Not all my train journeys have been of reflection. Having been forced by my supervisor to return to work for literally one day during the Christmas holiday, I had the honour of meeting the one and only Jeremy Corbyn, whilst on our way home to celebrate New Years Eve!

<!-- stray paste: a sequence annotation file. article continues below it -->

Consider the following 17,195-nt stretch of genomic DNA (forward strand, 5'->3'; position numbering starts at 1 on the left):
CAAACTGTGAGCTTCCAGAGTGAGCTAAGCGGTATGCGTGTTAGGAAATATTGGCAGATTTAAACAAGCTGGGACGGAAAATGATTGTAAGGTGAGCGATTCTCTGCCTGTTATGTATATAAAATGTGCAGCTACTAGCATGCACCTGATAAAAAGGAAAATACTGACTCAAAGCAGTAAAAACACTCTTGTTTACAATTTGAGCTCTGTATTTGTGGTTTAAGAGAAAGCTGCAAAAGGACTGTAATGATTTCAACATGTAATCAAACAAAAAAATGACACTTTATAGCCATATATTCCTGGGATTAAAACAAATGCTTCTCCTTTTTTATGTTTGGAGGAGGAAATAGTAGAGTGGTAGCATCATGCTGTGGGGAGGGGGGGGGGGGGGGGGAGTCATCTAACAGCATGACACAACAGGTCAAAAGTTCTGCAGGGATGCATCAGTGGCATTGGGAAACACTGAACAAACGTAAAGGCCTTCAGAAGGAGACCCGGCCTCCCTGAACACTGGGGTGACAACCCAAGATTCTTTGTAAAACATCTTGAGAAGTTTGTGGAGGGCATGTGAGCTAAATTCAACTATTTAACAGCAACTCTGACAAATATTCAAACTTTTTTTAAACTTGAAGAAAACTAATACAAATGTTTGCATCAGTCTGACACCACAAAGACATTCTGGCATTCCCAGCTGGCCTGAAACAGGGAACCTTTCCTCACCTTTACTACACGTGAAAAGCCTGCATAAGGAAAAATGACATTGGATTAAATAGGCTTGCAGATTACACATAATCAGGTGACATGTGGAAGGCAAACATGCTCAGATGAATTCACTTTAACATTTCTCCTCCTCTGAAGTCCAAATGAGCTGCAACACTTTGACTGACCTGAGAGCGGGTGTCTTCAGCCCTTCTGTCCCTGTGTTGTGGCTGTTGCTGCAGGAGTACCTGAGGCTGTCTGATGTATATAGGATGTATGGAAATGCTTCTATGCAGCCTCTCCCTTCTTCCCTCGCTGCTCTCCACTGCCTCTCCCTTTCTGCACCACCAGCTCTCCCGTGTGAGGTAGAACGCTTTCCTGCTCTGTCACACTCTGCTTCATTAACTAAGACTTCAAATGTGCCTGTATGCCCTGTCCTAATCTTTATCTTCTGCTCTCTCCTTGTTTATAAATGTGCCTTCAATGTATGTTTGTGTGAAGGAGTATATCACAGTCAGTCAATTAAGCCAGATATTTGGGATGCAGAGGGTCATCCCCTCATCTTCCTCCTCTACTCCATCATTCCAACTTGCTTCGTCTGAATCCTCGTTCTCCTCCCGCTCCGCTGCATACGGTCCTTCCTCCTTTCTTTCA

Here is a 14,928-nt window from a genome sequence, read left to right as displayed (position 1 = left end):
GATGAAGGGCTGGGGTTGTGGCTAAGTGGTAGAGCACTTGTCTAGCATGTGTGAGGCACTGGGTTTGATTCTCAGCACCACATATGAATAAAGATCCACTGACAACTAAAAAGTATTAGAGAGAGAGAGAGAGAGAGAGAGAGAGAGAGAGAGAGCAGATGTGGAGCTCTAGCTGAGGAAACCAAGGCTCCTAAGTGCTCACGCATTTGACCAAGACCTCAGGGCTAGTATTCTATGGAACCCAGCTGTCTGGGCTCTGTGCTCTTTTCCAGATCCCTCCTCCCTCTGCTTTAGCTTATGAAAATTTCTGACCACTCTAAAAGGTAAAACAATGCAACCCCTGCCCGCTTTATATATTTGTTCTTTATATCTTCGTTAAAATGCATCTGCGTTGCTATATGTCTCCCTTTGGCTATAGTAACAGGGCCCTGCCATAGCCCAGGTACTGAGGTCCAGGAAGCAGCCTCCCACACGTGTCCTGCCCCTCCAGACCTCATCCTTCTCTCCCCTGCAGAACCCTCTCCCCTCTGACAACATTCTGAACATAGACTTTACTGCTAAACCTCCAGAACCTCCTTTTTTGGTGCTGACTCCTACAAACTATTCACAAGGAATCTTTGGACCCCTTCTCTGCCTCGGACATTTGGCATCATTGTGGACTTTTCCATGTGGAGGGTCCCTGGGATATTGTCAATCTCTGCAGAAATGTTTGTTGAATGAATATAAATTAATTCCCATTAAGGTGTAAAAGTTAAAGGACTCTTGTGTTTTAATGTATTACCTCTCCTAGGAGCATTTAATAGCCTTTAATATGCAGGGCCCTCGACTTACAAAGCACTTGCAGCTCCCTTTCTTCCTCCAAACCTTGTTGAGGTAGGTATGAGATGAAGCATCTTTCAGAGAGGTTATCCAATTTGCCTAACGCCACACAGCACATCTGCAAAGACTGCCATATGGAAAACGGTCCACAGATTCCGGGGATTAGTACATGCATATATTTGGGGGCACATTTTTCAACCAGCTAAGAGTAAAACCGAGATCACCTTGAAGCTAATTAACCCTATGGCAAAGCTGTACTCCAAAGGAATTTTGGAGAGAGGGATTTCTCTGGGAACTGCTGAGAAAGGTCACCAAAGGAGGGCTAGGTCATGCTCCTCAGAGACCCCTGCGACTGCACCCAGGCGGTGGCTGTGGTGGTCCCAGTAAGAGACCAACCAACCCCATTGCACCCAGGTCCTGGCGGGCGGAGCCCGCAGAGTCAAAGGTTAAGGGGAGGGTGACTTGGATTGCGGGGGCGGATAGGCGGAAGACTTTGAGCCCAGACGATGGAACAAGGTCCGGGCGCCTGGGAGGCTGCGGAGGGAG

As I make my way back to Leeds, I am constantly reminded of the fun I had this weekend with my parents, cousins and friends. I came down especially this time to celebrate Dhane, a Buddhist festival to remember the ones we lost. I’m not the most religious but when I am home, I do try extra hard to pray, make the most of it and make it meaningful. Those days when I was super home sick and I had to leave home, I would confide in my boyfriend that I was missing my family, missing home and whichever location I am in, my opinion of the opposite one goes a little sour. I think one of the wisest things he’s said that day (apart from his many other musings!), was that there was no need to be sad. I literally could go back to London anytime I wanted to, nobody is stopping me but myself. Wherever you are, you can always take home with you, each of these locations is providing me with happiness, joy and love. Then it clicked to me, home is wherever you want it to be.